Chief Justice Abrahamson,
Over the last 10 years I worked for a Madison attorney helping people deal with foreclosure and bankruptcy. During that time we saw many cases of debtors that had defaulted on loans with no hope of being able to continue to make payments. We also saw many examples of mortgage lenders that had lost payments, failed to accurately report payments and in one or two cases, foreclosed despite having received the payments. In Federal Bankruptcy Court, a lender when confronted with illegal accounting of bankruptcy payments (misapplication of funds) asked, “do you expect us to change our procedures just because someone is in bankruptcy?” to which the Court responded, “Yes.” Increasingly over the last five years, we began noticing that lenders were foreclosing that were not the original mortgage lender, in many cases there were no assignments of mortgages and even more troubling, notes were not included in the documentation, either because the lender was NOT the note holder or it had become ‘lost’.
In my personal life, situations resulted in the default on our mortgage. Our original mortgage lender was Indymac Bank. It failed in 2008 and One West Bank purchased many of its assets (according to press reports). One West Bank’s foreclosure documents did not include the original note to Indymac Bank. When we brought up this deficiency with the court at our hearing (10CV00820), Dane County Court Judge C. William Foust, Branch 14, indicated the lack of the note was a technicality and that he was satisfied with the affidavit of default provided by the lender. The lender did not address the lack of note. We understand the default judgment now replaces the missing note.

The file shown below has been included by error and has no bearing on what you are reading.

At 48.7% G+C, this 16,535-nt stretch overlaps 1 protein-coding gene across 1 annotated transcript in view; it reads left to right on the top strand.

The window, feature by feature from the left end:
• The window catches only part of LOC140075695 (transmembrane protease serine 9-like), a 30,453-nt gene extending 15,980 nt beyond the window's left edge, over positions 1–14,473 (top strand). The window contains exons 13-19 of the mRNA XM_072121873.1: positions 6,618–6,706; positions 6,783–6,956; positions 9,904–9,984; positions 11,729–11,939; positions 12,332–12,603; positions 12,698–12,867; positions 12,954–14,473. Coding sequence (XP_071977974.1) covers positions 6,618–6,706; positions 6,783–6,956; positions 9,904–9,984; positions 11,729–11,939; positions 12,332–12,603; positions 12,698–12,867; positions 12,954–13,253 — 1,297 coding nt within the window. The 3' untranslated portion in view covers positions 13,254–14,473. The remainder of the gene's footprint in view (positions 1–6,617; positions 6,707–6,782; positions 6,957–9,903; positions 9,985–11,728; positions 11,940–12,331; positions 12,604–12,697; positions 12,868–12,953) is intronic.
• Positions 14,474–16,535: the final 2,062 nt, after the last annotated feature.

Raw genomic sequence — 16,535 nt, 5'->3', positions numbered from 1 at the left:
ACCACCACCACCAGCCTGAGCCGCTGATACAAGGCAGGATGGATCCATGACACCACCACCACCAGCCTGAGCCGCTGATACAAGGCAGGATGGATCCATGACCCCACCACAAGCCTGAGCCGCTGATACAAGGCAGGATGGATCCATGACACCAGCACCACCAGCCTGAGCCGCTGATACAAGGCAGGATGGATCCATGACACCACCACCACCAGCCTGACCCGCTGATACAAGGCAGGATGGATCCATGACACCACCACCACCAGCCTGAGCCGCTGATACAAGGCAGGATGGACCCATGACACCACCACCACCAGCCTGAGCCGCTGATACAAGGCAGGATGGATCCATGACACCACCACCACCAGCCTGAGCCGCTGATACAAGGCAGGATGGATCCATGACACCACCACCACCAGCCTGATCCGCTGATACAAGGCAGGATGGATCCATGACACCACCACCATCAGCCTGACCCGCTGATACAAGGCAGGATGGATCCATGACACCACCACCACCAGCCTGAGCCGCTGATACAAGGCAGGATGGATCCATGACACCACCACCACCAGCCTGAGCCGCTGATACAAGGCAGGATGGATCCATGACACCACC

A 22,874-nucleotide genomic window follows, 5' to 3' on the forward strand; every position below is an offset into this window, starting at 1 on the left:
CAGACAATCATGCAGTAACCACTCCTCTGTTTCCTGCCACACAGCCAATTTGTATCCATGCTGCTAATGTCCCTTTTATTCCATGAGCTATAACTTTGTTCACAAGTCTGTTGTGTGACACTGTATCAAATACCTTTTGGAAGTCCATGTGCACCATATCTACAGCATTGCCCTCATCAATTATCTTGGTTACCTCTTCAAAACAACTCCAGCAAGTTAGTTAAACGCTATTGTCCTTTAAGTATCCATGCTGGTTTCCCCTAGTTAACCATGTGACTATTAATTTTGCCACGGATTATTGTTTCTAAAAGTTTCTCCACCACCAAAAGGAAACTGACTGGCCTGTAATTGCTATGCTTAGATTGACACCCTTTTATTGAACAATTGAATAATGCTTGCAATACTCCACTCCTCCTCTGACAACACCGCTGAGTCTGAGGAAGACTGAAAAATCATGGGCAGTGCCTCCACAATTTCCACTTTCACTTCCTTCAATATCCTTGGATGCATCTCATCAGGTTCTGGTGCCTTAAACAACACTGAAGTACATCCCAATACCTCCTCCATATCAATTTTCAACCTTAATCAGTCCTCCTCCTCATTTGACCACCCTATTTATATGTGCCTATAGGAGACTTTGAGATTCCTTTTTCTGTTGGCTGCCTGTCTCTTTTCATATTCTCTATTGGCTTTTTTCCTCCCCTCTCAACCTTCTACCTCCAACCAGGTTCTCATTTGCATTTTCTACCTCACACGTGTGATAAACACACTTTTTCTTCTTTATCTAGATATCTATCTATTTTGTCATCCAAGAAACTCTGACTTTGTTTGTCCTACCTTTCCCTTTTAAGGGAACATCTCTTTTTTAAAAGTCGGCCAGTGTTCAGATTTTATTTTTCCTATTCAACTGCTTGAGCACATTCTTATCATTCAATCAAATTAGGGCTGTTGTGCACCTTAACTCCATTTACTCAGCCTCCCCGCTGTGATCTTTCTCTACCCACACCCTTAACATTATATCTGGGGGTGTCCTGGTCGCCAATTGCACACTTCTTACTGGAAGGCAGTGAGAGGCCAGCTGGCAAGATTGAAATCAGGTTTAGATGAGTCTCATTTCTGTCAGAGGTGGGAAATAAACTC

In light of the recent actions by the State Attorney General, I am asking the Supreme Court to give guidance to the Municipal Courts in the state to NOT just accept foreclosure documentation that is ‘technically deficient’ in the interest of speeding up the process. We brought the issue to the attention of the Court in our case and it was ignored. Hundreds if not thousands of Wisconsin homeowners are facing foreclosure and are unable to afford legal help to defend themselves.
False affidavits, lost notes and historically bad accounting are being ignored by courts in the interest of ‘processing’ hundreds of thousands of foreclosures throughout the country and in Wisconsin. We are asking you and the Supreme Court of Wisconsin to maintain the integrity of the court system for all parties – not just those lenders hoping to take advantage of distraught homeowners to sweep all the bad acts under the foreclosure rug.
In my case, the issue might soon be over, but lenders who have foreclosed and received judgment are also failing to complete the process. We have seen lenders foreclose, homeowners leave the home and then the lender fail to hold a sheriff’s sale. The lender leaves the homeowner to maintain the empty home indefinitely, including municipal fines for failure to mow or shovel snow, insurance and minimal utilities.
The Courts expect homeowners to abide by the terms of their mortgages, it is time for the court system to make sure the lenders abide by the law.
Tracy C. Coyle
Attorney General J.B. Van Hollen
114 East State Capitol
Madison, WI 53707-7857